Hi Bob! Kobra Puts the finishing touches on his Dylan Homage
I should begin by saying that my interest in Brazilian artist Eduardo Kobra’s mural honoring Bob Dylan in downtown Minneapolis is both professional and personal.
As someone who runs a business with a mission to make art as accessible as bikes are, I have an affinity for public art in general, and murals in particular. A trip to Oaxaca, Mexico in 2005 helped put street art on my radar, and I make a point of seeking it out wherever my travels take me. Here in Minneapolis, we’re blessed with a bevy of local artists whose work — commissioned and otherwise — has seen a boom in recent years. A few have become regular contributors to ARTCRANK shows, much to my delight.
On a more personal note, Kobra’s sprawling depiction of Dylan over three phases of his storied career occupies the side of a building that I pass twice a day when I get to commute by bike. It’s been a bleak, blank canvas for as long as I can remember, so the idea of transforming it into something, anything of artistic value that I could appreciate from a bike’s-eye view on my roll through downtown was especially appealing.
Unfortunately for me, Kobra and his team of Brazilian and American painters began work on the mural at precisely the moment when the work behind the launch of our new site reached a critical point. Some days, between shuttling stacks of posters to our fulfillment house, poring over site content, and hammering out the logistics of shipping prints all over the world, I didn’t make it into the office at all. And when I did, it was usually on four wheels instead of two. The best I could do was eyeing the occasional progress report via social media between various site-related crises.
(As an aside, I found the volume of debate and snark around the subject of the mural and the artist who created it especially intriguing and amusing. I understand the regional pride and generational prejudice behind comments like “They should have used a Minnesota artist” and “They should’ve made it about Prince.” At the same time, I’m tempted to quote from the song that gave the mural its name: Don’t criticize what you can’t understand.)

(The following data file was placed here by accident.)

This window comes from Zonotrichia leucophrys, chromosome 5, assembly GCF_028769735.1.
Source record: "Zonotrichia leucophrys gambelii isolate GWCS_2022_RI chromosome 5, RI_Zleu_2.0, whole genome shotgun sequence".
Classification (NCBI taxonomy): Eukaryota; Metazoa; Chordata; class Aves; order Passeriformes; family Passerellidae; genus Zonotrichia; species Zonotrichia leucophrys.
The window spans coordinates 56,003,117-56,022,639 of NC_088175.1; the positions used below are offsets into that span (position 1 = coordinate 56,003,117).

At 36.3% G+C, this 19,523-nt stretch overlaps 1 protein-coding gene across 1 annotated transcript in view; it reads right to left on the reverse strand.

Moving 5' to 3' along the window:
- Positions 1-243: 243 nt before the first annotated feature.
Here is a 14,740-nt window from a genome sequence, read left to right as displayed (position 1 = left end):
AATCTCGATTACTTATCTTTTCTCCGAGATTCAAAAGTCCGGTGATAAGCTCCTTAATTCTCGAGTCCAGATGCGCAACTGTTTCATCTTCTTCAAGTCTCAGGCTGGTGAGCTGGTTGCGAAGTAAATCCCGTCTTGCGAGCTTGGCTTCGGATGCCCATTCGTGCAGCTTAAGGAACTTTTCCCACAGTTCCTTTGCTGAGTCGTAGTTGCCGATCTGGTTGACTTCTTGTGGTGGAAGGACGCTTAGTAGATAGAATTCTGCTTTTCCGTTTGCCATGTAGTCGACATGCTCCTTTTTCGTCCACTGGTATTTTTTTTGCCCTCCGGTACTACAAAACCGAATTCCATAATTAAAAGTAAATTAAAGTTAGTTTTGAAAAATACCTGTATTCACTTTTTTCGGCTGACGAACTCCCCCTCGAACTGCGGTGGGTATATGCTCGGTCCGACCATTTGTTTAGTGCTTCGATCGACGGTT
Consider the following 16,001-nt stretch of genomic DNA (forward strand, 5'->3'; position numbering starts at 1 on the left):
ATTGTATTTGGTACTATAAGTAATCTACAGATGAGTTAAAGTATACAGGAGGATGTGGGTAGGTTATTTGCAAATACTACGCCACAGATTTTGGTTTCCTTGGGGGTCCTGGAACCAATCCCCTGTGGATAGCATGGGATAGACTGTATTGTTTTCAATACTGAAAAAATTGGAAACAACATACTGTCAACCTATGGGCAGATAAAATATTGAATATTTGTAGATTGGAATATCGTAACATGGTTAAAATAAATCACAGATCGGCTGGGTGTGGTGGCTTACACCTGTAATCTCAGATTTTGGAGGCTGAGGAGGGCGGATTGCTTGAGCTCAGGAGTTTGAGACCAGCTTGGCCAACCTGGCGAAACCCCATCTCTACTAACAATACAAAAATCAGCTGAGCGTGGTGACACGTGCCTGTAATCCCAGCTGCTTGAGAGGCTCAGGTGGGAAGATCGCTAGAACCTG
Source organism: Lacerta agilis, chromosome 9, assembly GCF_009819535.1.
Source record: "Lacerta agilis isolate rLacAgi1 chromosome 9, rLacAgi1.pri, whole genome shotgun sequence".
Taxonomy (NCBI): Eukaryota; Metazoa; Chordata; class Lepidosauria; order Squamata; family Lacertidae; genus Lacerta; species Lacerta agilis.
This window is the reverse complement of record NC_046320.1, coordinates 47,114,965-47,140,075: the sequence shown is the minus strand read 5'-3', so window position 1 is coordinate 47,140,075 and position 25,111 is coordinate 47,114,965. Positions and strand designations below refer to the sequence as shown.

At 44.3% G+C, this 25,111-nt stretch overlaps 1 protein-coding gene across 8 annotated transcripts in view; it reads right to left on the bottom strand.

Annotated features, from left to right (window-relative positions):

We finally launched the site just before the Labor Day weekend in a span of days that disappeared completely in a flurry of activity, excitement, and exhaustion. Luckily, I’d had the foresight to book a morning appointment for a massage on Monday, September 7, my massage therapist and I both completely forgetting about the whole holiday thing. His studio sits about halfway between our house and the site of the mural. Freshly pummeled, I threw a leg over my bike and pedaled through mostly deserted downtown streets to the corner of Hennepin Avenue and 5th Street.
With a little luck, I figured I might get to see the finished product. As it turns out, I had more than a little luck.
As I turned off of Hennepin into the parking lot that border the building that’s home to mural, a single painter pivoted across the wall on an articulating boom, adding highlights to 1970s Dylan’s unruly mop. I snapped a few photos from various vantage points, amazed by the level of detail worked into a mural that takes up every square inch of a work that’s 150 feet wide and 60 feet tall.
After a few minutes, the painter working on the boom descended and walked across the parking lot to get a look at the mural from further back. As he passed, I caught his eye, and he gave me a thumbs-up gesture with an inquiring expression, sort of a non-verbal “Look good to you?” I replied a thumbs-up of my own, and a tap to the heart. He smiled, nodded, and moved on for another angle.
I wanted to tag Kobra in the photos I was taking, so I did a quick search for “Eduardo Kobra” on Instagram. His profile image is his face rendered in his signature diamond kaleidoscope pattern. I looked up from my phone just in time to see the man himself walking in to the parking lot to talk with guy I’d just passed. Based on the way he was smiling as he sized things up, it dawned on me that I’d just seen, or was about to see, the last flourishes of paint to go on the wall.
Sure enough, an assistant maneuvered a boom to the far end of the parking lot, and Kobra climbed aboard with a photographer to shoot what I can only assume is the image below. I stuck around to watch the photo session for the better part of an hour, but eventually my appetite won the argument with my curiosity, and I decided to head home.
As I wheeled my bike out of the parking lot, I passed Kobra and one of his assistants. I stopped to shake their hands and thank them, managing to drop the one potentially applicable scrap of Portuguese I could call to mind: Perfeito.